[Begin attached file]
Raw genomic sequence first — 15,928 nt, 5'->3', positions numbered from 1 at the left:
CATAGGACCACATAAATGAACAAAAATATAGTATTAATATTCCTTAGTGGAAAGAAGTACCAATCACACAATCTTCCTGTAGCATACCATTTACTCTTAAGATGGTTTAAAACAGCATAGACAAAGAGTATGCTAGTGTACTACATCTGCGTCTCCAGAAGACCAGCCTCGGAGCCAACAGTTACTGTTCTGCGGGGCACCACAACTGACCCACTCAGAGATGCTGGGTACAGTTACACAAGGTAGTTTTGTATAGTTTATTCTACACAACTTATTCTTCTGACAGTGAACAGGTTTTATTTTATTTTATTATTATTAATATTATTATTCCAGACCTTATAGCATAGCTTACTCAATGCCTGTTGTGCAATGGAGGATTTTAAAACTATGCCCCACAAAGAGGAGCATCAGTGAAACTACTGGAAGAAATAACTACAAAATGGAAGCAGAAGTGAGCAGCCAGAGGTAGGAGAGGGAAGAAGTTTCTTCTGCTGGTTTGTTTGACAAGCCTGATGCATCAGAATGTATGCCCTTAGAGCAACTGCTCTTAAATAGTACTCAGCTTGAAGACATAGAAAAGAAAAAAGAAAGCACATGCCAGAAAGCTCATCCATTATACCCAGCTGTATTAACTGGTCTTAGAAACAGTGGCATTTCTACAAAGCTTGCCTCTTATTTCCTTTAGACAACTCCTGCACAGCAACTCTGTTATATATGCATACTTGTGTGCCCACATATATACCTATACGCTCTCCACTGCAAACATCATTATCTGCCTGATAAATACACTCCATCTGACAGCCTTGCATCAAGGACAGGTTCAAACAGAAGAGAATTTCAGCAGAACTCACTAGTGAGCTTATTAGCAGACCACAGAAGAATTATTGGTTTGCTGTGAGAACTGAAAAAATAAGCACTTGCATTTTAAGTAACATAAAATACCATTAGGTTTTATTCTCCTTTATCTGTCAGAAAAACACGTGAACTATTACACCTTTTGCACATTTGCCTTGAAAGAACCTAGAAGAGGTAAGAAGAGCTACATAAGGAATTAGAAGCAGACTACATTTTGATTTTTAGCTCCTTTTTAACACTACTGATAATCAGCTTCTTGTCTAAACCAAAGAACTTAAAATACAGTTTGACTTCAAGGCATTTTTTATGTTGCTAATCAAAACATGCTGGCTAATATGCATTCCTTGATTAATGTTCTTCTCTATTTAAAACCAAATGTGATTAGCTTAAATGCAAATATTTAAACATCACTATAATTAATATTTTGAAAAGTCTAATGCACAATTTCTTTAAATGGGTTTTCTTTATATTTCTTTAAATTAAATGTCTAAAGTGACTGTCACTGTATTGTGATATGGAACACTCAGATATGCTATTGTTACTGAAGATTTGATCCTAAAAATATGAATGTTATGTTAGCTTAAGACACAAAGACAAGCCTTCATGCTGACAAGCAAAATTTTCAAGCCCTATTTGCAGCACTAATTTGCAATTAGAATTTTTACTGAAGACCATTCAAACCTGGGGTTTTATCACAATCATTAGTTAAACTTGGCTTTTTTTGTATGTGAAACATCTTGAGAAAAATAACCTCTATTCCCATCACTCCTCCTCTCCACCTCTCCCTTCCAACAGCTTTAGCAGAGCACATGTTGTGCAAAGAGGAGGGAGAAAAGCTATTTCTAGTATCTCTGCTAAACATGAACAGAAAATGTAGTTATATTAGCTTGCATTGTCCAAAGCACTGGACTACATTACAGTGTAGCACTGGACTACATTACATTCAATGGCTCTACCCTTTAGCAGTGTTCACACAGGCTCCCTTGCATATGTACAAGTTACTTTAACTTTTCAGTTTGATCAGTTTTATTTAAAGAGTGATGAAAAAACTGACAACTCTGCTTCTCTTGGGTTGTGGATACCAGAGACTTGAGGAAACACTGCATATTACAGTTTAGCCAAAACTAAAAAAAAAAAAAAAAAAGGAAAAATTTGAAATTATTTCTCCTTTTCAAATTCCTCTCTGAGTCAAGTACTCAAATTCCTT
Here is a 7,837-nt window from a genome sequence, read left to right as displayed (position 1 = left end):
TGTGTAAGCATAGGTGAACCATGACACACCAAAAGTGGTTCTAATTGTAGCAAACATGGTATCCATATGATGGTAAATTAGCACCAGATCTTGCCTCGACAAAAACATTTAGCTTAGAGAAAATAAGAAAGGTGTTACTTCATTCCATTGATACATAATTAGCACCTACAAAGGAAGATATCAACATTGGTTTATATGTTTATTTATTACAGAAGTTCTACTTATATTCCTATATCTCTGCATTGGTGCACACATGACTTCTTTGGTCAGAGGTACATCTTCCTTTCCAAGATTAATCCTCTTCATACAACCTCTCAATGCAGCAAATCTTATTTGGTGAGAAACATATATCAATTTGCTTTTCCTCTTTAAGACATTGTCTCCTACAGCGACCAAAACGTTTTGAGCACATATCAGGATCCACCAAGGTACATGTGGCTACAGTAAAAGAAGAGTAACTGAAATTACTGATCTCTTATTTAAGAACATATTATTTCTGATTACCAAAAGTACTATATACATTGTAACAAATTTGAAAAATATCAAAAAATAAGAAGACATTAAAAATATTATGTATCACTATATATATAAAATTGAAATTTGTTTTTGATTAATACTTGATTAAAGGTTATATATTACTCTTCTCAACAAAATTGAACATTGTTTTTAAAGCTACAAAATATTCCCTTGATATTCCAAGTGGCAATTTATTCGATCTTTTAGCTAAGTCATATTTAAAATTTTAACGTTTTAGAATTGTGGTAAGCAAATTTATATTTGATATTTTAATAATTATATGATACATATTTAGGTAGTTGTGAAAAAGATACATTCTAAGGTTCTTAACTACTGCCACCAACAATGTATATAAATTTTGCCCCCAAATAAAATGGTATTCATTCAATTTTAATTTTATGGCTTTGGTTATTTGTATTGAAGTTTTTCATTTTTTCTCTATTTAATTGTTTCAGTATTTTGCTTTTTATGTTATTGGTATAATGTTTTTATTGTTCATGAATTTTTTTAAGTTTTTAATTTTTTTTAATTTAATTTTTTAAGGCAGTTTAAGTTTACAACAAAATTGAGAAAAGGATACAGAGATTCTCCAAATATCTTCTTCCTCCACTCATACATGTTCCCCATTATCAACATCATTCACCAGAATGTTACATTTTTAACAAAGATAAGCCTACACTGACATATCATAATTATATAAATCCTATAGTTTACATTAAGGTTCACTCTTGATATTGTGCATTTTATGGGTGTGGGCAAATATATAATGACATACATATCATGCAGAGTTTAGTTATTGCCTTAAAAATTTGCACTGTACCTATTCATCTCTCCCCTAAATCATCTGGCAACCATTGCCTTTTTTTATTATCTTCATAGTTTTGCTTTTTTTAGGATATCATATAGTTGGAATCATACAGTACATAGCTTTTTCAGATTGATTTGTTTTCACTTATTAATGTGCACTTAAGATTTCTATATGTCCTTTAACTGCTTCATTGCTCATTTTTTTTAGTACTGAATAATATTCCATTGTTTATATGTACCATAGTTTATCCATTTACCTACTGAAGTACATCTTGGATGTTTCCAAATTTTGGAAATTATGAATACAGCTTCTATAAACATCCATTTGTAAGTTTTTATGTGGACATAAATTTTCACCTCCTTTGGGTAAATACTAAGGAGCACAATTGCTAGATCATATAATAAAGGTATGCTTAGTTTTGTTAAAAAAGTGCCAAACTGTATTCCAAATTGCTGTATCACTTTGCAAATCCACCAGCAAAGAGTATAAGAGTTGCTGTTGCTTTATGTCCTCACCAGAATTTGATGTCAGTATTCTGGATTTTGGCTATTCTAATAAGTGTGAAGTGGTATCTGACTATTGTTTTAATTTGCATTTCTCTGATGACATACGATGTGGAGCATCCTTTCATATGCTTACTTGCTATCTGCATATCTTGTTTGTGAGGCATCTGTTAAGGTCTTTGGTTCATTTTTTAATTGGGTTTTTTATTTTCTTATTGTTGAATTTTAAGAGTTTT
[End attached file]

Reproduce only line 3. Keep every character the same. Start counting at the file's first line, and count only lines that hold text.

Here is a 7,837-nt window from a genome sequence, read left to right as displayed (position 1 = left end):